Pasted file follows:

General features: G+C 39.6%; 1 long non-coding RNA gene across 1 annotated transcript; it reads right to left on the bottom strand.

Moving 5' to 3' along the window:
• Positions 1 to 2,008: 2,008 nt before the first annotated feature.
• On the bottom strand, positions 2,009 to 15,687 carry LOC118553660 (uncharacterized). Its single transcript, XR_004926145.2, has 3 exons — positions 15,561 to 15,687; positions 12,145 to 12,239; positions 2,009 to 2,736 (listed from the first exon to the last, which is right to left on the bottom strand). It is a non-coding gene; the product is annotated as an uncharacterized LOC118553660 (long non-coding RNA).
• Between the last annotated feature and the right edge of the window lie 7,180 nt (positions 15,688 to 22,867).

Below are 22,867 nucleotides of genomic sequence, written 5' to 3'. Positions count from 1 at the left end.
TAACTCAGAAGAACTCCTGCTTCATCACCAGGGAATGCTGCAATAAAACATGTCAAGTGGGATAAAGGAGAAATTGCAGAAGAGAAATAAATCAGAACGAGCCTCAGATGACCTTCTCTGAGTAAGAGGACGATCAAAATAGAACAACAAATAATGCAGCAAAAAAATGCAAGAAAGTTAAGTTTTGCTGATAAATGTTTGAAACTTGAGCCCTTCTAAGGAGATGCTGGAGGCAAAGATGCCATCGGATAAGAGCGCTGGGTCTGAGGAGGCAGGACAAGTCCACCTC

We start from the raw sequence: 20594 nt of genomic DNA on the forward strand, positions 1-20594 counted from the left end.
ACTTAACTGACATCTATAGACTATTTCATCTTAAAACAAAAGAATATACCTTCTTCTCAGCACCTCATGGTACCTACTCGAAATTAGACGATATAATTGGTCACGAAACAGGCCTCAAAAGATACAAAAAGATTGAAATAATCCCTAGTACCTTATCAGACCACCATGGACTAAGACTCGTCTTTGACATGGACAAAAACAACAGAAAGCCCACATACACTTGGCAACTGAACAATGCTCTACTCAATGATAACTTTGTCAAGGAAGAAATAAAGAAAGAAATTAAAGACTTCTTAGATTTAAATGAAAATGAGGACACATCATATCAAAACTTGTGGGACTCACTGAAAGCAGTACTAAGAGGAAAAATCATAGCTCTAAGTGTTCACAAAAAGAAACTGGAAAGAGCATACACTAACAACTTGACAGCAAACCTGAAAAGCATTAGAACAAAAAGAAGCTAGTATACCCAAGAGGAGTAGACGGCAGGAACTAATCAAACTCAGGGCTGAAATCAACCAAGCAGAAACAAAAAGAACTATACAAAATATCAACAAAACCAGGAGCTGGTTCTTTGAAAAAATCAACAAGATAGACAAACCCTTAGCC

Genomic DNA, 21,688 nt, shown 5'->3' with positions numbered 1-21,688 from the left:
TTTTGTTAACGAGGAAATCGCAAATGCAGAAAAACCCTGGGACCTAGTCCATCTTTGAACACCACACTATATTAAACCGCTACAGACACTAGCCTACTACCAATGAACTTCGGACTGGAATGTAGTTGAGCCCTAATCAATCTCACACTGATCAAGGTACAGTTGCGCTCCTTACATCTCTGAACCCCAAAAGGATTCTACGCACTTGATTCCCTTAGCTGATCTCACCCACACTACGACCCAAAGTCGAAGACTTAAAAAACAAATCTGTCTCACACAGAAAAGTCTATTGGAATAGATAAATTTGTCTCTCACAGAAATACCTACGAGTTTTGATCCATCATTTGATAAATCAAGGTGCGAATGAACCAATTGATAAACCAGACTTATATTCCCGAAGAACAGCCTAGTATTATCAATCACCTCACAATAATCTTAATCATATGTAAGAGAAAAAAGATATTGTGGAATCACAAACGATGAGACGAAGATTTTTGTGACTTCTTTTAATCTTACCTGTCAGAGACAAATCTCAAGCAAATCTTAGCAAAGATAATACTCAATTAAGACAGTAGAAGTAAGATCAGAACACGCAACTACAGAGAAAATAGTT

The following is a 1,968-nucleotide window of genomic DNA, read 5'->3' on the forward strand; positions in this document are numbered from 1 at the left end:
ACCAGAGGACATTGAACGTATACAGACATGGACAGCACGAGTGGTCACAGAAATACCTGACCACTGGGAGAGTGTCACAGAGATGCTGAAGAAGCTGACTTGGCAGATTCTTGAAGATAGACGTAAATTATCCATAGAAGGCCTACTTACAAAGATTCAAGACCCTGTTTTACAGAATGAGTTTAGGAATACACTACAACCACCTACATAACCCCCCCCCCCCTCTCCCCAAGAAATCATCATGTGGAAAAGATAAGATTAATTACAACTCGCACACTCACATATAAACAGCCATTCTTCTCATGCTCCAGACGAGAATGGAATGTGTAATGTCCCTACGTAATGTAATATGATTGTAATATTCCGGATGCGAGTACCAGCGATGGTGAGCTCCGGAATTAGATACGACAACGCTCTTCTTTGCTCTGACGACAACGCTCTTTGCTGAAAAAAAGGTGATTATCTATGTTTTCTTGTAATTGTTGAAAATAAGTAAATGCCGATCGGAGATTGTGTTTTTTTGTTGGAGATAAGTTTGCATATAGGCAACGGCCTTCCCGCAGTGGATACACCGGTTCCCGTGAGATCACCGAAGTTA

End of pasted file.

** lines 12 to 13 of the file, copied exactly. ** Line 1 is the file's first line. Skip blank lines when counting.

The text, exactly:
The following is a 1,968-nucleotide window of genomic DNA, read 5'->3' on the forward strand; positions in this document are numbered from 1 at the left end:
ACCAGAGGACATTGAACGTATACAGACATGGACAGCACGAGTGGTCACAGAAATACCTGACCACTGGGAGAGTGTCACAGAGATGCTGAAGAAGCTGACTTGGCAGATTCTTGAAGATAGACGTAAATTATCCATAGAAGGCCTACTTACAAAGATTCAAGACCCTGTTTTACAGAATGAGTTTAGGAATACACTACAACCACCTACATAACCCCCCCCCCCCTCTCCCCAAGAAATCATCATGTGGAAAAGATAAGATTAATTACAACTCGCACACTCACATATAAACAGCCATTCTTCTCATGCTCCAGACGAGAATGGAATGTGTAATGTCCCTACGTAATGTAATATGATTGTAATATTCCGGATGCGAGTACCAGCGATGGTGAGCTCCGGAATTAGATACGACAACGCTCTTCTTTGCTCTGACGACAACGCTCTTTGCTGAAAAAAAGGTGATTATCTATGTTTTCTTGTAATTGTTGAAAATAAGTAAATGCCGATCGGAGATTGTGTTTTTTTGTTGGAGATAAGTTTGCATATAGGCAACGGCCTTCCCGCAGTGGATACACCGGTTCCCGTGAGATCACCGAAGTTA